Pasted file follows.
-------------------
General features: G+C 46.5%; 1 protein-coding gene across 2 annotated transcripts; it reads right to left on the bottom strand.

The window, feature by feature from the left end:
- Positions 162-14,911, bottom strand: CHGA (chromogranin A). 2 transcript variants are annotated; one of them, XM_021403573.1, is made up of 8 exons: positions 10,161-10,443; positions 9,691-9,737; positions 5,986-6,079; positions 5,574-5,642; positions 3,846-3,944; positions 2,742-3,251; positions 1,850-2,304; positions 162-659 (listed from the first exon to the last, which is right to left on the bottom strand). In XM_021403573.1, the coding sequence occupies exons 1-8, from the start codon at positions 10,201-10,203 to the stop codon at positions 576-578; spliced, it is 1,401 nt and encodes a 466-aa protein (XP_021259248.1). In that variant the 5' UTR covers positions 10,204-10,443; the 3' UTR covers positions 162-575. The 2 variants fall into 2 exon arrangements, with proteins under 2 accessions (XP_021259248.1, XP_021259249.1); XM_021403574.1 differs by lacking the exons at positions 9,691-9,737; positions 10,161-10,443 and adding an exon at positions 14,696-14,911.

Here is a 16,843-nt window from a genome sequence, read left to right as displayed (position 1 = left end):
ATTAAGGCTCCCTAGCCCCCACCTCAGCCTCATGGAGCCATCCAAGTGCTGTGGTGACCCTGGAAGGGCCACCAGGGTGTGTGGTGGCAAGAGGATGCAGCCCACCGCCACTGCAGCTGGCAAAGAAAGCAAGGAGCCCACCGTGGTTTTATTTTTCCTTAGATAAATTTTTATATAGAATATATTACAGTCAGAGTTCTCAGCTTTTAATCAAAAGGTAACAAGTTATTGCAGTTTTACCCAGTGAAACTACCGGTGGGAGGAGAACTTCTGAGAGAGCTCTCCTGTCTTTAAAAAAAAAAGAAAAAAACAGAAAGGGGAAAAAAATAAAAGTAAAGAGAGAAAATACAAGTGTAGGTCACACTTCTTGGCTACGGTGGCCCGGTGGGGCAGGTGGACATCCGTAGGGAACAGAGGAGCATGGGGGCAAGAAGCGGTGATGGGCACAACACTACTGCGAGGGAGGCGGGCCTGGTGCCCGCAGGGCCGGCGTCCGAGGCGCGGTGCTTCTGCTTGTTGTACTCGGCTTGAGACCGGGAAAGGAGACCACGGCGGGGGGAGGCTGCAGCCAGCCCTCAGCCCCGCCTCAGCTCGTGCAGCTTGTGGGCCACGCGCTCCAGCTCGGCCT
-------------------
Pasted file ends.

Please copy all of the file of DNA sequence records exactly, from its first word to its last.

General features: G+C 46.5%; 1 protein-coding gene across 2 annotated transcripts; it reads right to left on the bottom strand.

The window, feature by feature from the left end:
- Positions 162-14,911, bottom strand: CHGA (chromogranin A). 2 transcript variants are annotated; one of them, XM_021403573.1, is made up of 8 exons: positions 10,161-10,443; positions 9,691-9,737; positions 5,986-6,079; positions 5,574-5,642; positions 3,846-3,944; positions 2,742-3,251; positions 1,850-2,304; positions 162-659 (listed from the first exon to the last, which is right to left on the bottom strand). In XM_021403573.1, the coding sequence occupies exons 1-8, from the start codon at positions 10,201-10,203 to the stop codon at positions 576-578; spliced, it is 1,401 nt and encodes a 466-aa protein (XP_021259248.1). In that variant the 5' UTR covers positions 10,204-10,443; the 3' UTR covers positions 162-575. The 2 variants fall into 2 exon arrangements, with proteins under 2 accessions (XP_021259248.1, XP_021259249.1); XM_021403574.1 differs by lacking the exons at positions 9,691-9,737; positions 10,161-10,443 and adding an exon at positions 14,696-14,911.

Here is a 16,843-nt window from a genome sequence, read left to right as displayed (position 1 = left end):
ATTAAGGCTCCCTAGCCCCCACCTCAGCCTCATGGAGCCATCCAAGTGCTGTGGTGACCCTGGAAGGGCCACCAGGGTGTGTGGTGGCAAGAGGATGCAGCCCACCGCCACTGCAGCTGGCAAAGAAAGCAAGGAGCCCACCGTGGTTTTATTTTTCCTTAGATAAATTTTTATATAGAATATATTACAGTCAGAGTTCTCAGCTTTTAATCAAAAGGTAACAAGTTATTGCAGTTTTACCCAGTGAAACTACCGGTGGGAGGAGAACTTCTGAGAGAGCTCTCCTGTCTTTAAAAAAAAAAGAAAAAAACAGAAAGGGGAAAAAAATAAAAGTAAAGAGAGAAAATACAAGTGTAGGTCACACTTCTTGGCTACGGTGGCCCGGTGGGGCAGGTGGACATCCGTAGGGAACAGAGGAGCATGGGGGCAAGAAGCGGTGATGGGCACAACACTACTGCGAGGGAGGCGGGCCTGGTGCCCGCAGGGCCGGCGTCCGAGGCGCGGTGCTTCTGCTTGTTGTACTCGGCTTGAGACCGGGAAAGGAGACCACGGCGGGGGGAGGCTGCAGCCAGCCCTCAGCCCCGCCTCAGCTCGTGCAGCTTGTGGGCCACGCGCTCCAGCTCGGCCT